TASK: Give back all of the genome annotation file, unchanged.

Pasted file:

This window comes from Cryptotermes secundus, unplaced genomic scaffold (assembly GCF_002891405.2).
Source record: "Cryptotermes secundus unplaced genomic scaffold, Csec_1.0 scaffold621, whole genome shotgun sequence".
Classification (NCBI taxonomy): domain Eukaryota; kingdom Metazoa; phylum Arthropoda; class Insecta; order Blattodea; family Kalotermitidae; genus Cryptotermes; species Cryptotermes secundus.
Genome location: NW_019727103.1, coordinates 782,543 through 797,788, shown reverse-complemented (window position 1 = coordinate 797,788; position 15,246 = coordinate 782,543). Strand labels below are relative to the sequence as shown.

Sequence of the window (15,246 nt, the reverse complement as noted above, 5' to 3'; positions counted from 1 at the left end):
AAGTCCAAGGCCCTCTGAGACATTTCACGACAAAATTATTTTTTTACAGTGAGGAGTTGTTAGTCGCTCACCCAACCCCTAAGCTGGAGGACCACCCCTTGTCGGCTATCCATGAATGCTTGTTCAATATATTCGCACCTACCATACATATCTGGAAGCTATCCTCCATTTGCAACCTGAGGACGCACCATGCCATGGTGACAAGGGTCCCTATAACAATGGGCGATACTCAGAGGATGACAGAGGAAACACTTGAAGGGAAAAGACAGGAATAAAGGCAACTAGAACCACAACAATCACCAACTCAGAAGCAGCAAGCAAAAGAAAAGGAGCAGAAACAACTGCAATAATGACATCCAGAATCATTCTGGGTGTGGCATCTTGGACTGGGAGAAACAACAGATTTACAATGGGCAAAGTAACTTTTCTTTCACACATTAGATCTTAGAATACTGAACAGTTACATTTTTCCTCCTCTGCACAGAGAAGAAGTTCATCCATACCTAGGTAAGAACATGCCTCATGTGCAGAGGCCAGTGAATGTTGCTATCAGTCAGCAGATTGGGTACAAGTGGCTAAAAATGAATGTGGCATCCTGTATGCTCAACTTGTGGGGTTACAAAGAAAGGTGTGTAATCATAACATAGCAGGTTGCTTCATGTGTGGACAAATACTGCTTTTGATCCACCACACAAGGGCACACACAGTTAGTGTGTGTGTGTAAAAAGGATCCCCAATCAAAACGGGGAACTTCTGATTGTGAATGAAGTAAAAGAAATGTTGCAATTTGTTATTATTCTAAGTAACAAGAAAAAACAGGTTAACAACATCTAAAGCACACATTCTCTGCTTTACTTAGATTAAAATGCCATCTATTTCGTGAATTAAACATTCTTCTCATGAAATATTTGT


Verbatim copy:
This window comes from Cryptotermes secundus, unplaced genomic scaffold (assembly GCF_002891405.2).
Source record: "Cryptotermes secundus unplaced genomic scaffold, Csec_1.0 scaffold621, whole genome shotgun sequence".
Classification (NCBI taxonomy): domain Eukaryota; kingdom Metazoa; phylum Arthropoda; class Insecta; order Blattodea; family Kalotermitidae; genus Cryptotermes; species Cryptotermes secundus.
Genome location: NW_019727103.1, coordinates 782,543 through 797,788, shown reverse-complemented (window position 1 = coordinate 797,788; position 15,246 = coordinate 782,543). Strand labels below are relative to the sequence as shown.

Sequence of the window (15,246 nt, the reverse complement as noted above, 5' to 3'; positions counted from 1 at the left end):
AAGTCCAAGGCCCTCTGAGACATTTCACGACAAAATTATTTTTTTACAGTGAGGAGTTGTTAGTCGCTCACCCAACCCCTAAGCTGGAGGACCACCCCTTGTCGGCTATCCATGAATGCTTGTTCAATATATTCGCACCTACCATACATATCTGGAAGCTATCCTCCATTTGCAACCTGAGGACGCACCATGCCATGGTGACAAGGGTCCCTATAACAATGGGCGATACTCAGAGGATGACAGAGGAAACACTTGAAGGGAAAAGACAGGAATAAAGGCAACTAGAACCACAACAATCACCAACTCAGAAGCAGCAAGCAAAAGAAAAGGAGCAGAAACAACTGCAATAATGACATCCAGAATCATTCTGGGTGTGGCATCTTGGACTGGGAGAAACAACAGATTTACAATGGGCAAAGTAACTTTTCTTTCACACATTAGATCTTAGAATACTGAACAGTTACATTTTTCCTCCTCTGCACAGAGAAGAAGTTCATCCATACCTAGGTAAGAACATGCCTCATGTGCAGAGGCCAGTGAATGTTGCTATCAGTCAGCAGATTGGGTACAAGTGGCTAAAAATGAATGTGGCATCCTGTATGCTCAACTTGTGGGGTTACAAAGAAAGGTGTGTAATCATAACATAGCAGGTTGCTTCATGTGTGGACAAATACTGCTTTTGATCCACCACACAAGGGCACACACAGTTAGTGTGTGTGTGTAAAAAGGATCCCCAATCAAAACGGGGAACTTCTGATTGTGAATGAAGTAAAAGAAATGTTGCAATTTGTTATTATTCTAAGTAACAAGAAAAAACAGGTTAACAACATCTAAAGCACACATTCTCTGCTTTACTTAGATTAAAATGCCATCTATTTCGTGAATTAAACATTCTTCTCATGAAATATTTGT